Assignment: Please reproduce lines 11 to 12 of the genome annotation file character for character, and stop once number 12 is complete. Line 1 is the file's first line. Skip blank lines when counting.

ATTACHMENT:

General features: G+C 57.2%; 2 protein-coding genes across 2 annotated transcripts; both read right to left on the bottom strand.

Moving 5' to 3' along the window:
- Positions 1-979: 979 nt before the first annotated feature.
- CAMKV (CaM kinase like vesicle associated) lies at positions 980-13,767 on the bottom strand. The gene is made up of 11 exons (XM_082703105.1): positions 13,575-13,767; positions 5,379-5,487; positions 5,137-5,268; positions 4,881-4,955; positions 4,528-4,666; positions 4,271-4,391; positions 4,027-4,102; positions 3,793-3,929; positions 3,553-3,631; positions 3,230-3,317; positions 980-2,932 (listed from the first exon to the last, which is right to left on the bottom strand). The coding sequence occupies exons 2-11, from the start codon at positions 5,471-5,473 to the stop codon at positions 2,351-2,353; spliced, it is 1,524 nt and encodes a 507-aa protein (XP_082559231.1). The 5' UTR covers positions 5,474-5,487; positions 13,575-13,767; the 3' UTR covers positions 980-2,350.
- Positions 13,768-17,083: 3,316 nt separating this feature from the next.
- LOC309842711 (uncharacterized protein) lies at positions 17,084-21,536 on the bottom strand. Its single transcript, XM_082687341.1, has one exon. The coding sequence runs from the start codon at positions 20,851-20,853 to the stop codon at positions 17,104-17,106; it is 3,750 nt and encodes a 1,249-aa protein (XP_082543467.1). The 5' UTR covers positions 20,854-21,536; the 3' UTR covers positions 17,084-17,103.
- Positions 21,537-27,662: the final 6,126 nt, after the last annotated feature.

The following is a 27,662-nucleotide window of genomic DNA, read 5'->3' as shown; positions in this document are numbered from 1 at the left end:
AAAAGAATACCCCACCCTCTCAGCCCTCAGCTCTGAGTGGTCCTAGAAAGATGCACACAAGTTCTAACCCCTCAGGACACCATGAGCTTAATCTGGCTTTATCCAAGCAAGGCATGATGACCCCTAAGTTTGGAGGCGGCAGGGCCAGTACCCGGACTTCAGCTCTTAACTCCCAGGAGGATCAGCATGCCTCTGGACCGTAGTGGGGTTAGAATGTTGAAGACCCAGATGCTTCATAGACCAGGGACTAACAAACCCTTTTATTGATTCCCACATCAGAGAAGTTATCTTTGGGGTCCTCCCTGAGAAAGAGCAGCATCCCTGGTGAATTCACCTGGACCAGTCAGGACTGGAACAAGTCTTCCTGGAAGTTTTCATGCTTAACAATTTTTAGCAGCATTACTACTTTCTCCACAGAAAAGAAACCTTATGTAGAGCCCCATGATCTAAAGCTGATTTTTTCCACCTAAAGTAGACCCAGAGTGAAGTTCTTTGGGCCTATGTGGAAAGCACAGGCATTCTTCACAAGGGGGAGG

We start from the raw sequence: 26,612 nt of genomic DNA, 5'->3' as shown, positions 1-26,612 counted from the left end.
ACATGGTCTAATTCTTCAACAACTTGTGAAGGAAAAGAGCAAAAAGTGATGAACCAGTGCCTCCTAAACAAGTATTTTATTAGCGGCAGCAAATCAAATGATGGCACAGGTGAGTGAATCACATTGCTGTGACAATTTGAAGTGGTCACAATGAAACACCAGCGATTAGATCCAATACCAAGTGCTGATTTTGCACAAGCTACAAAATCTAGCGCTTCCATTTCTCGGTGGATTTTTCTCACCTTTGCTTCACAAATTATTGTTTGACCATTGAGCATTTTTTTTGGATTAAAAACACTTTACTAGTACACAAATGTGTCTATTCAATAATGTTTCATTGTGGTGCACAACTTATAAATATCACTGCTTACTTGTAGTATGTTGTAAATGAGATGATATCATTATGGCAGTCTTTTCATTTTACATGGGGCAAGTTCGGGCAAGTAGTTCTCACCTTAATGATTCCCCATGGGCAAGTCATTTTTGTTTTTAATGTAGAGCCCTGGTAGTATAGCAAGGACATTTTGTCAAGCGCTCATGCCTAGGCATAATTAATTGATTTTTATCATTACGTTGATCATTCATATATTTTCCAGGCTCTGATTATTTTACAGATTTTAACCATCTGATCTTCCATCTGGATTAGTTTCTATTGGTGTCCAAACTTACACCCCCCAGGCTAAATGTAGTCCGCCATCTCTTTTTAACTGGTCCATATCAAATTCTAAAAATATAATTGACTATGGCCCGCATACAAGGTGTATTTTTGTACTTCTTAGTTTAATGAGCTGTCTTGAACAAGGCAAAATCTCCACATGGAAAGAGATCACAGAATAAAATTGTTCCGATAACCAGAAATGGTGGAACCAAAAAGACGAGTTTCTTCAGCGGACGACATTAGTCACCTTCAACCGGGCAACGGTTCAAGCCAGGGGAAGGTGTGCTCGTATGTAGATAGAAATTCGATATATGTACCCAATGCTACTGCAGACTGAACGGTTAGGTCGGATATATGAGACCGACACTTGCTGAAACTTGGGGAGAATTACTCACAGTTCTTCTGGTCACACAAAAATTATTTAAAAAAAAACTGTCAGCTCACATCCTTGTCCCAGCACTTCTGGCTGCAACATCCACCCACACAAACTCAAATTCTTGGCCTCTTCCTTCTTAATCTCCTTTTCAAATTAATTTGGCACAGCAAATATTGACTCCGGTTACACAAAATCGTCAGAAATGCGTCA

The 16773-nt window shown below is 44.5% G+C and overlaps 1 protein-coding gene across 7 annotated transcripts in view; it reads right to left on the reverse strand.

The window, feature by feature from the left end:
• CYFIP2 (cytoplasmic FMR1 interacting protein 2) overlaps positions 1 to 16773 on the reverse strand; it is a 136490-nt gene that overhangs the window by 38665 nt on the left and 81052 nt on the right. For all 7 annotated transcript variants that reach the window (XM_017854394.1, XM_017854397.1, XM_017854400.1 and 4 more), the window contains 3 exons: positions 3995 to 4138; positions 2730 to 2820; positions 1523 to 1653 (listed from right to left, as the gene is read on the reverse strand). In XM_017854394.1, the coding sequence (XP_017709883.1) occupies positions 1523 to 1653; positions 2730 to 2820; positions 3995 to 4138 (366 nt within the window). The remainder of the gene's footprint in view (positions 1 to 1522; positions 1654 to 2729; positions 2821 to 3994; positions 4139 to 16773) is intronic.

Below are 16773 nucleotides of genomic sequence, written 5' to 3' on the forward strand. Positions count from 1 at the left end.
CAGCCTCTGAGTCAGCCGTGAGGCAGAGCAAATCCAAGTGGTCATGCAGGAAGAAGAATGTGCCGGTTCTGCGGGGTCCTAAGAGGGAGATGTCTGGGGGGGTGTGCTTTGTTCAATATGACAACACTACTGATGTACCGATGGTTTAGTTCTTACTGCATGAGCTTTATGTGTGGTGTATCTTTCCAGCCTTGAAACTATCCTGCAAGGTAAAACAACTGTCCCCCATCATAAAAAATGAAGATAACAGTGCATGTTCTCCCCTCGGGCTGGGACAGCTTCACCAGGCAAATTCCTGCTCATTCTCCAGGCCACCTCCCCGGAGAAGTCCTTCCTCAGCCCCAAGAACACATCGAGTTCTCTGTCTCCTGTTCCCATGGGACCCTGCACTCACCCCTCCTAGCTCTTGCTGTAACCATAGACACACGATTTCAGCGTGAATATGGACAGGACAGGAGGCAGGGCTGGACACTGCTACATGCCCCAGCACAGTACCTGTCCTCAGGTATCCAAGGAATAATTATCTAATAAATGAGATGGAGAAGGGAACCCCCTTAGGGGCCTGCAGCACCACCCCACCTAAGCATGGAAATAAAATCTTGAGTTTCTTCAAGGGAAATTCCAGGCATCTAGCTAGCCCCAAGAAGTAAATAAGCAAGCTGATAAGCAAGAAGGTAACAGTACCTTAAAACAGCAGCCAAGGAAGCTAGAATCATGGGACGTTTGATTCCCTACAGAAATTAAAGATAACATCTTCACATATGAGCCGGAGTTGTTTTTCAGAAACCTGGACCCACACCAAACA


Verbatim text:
ACATGGTCTAATTCTTCAACAACTTGTGAAGGAAAAGAGCAAAAAGTGATGAACCAGTGCCTCCTAAACAAGTATTTTATTAGCGGCAGCAAATCAAATGATGGCACAGGTGAGTGAATCACATTGCTGTGACAATTTGAAGTGGTCACAATGAAACACCAGCGATTAGATCCAATACCAAGTGCTGATTTTGCACAAGCTACAAAATCTAGCGCTTCCATTTCTCGGTGGATTTTTCTCACCTTTGCTTCACAAATTATTGTTTGACCATTGAGCATTTTTTTTGGATTAAAAACACTTTACTAGTACACAAATGTGTCTATTCAATAATGTTTCATTGTGGTGCACAACTTATAAATATCACTGCTTACTTGTAGTATGTTGTAAATGAGATGATATCATTATGGCAGTCTTTTCATTTTACATGGGGCAAGTTCGGGCAAGTAGTTCTCACCTTAATGATTCCCCATGGGCAAGTCATTTTTGTTTTTAATGTAGAGCCCTGGTAGTATAGCAAGGACATTTTGTCAAGCGCTCATGCCTAGGCATAATTAATTGATTTTTATCATTACGTTGATCATTCATATATTTTCCAGGCTCTGATTATTTTACAGATTTTAACCATCTGATCTTCCATCTGGATTAGTTTCTATTGGTGTCCAAACTTACACCCCCCAGGCTAAATGTAGTCCGCCATCTCTTTTTAACTGGTCCATATCAAATTCTAAAAATATAATTGACTATGGCCCGCATACAAGGTGTATTTTTGTACTTCTTAGTTTAATGAGCTGTCTTGAACAAGGCAAAATCTCCACATGGAAAGAGATCACAGAATAAAATTGTTCCGATAACCAGAAATGGTGGAACCAAAAAGACGAGTTTCTTCAGCGGACGACATTAGTCACCTTCAACCGGGCAACGGTTCAAGCCAGGGGAAGGTGTGCTCGTATGTAGATAGAAATTCGATATATGTACCCAATGCTACTGCAGACTGAACGGTTAGGTCGGATATATGAGACCGACACTTGCTGAAACTTGGGGAGAATTACTCACAGTTCTTCTGGTCACACAAAAATTATTTAAAAAAAAACTGTCAGCTCACATCCTTGTCCCAGCACTTCTGGCTGCAACATCCACCCACACAAACTCAAATTCTTGGCCTCTTCCTTCTTAATCTCCTTTTCAAATTAATTTGGCACAGCAAATATTGACTCCGGTTACACAAAATCGTCAGAAATGCGTCA

The 16773-nt window shown below is 44.5% G+C and overlaps 1 protein-coding gene across 7 annotated transcripts in view; it reads right to left on the reverse strand.